"Obviously there's some sort of connection there in the blood but the problem is it's kind of green beer territory," he continues. "That stuff really bugs me. There's things in my life where I find sympathy with here but there's problems with wholly identifying with a culture, where you just go blindly into accepting that all things Irish are great. You usually find the worst offenders of that are the ex-pats or the 4th generation people. Whether it be politics or culture or anything, they're the ones that are blindly, uncritically Irish, and it's kind of dumb really, isn't it? You have to look at the place for its best points and its worst points."
Elvis admits that he no longer feels very at home in England. "It seems like I feel more and more like a part of a minority that don't feel the way a lot of people seem to about the society, and those things aren't any better here, but there are other things about this country where I feel certain things are valued more. Just... people have a different attitude to life here. But it's down to individuals that you get it from. Your friends. It's dangerous to make sweeping generalisations like 'I love the Irish'. It's like these people you see in restaurants..." Elvis puts on a contrived whisper, accurately mimicing snobbish pretensions, and chuckles to himself at his own impersonation. "'Oh, well of course, I love the French.' Every one of them. Every fucking nasty, horrible murderer!" Elvis laughs gleefully. "'I love those French people.' You know that kind of person? It's stupid. Countries are just made up of people, you have to work out what the individuals are about. I've always thought the 'national characteristics' are such a lot of shit."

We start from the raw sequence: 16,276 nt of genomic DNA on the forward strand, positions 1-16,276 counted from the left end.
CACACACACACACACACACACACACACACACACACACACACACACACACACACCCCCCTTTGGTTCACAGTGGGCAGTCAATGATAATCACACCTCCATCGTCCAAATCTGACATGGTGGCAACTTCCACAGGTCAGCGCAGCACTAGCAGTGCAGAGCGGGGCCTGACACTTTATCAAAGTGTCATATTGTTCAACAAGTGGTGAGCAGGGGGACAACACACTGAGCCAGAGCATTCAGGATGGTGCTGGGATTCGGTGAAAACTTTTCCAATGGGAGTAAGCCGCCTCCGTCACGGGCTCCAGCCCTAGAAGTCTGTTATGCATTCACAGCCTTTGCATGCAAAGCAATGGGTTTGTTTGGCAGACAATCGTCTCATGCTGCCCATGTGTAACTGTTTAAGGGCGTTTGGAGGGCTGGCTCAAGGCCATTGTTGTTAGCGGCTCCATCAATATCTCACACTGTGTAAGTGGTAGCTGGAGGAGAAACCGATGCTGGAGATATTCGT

His personal feelings of statelessness essentially derive from belonging to a state that is being systematically dismantled. His song "Tramp The Dirt Down" is a bitter, peasant attack on Thatcher that would make Morrissey blush. Elvis doesn't even like to talk about Britain's leader, a woman who has elicited more rock 'n' roll bile than any living politician. "She's a fairly repugnant person," he says, with obvious distaste. "The song is a very extreme version of the way I feel about her. I've felt more beyond words at times when some things happen and with her attitude to certain things. You end up with this sort of helpless catalogue of her doings, and I don't really want to go back through that, it's not very pleasant to contemplate."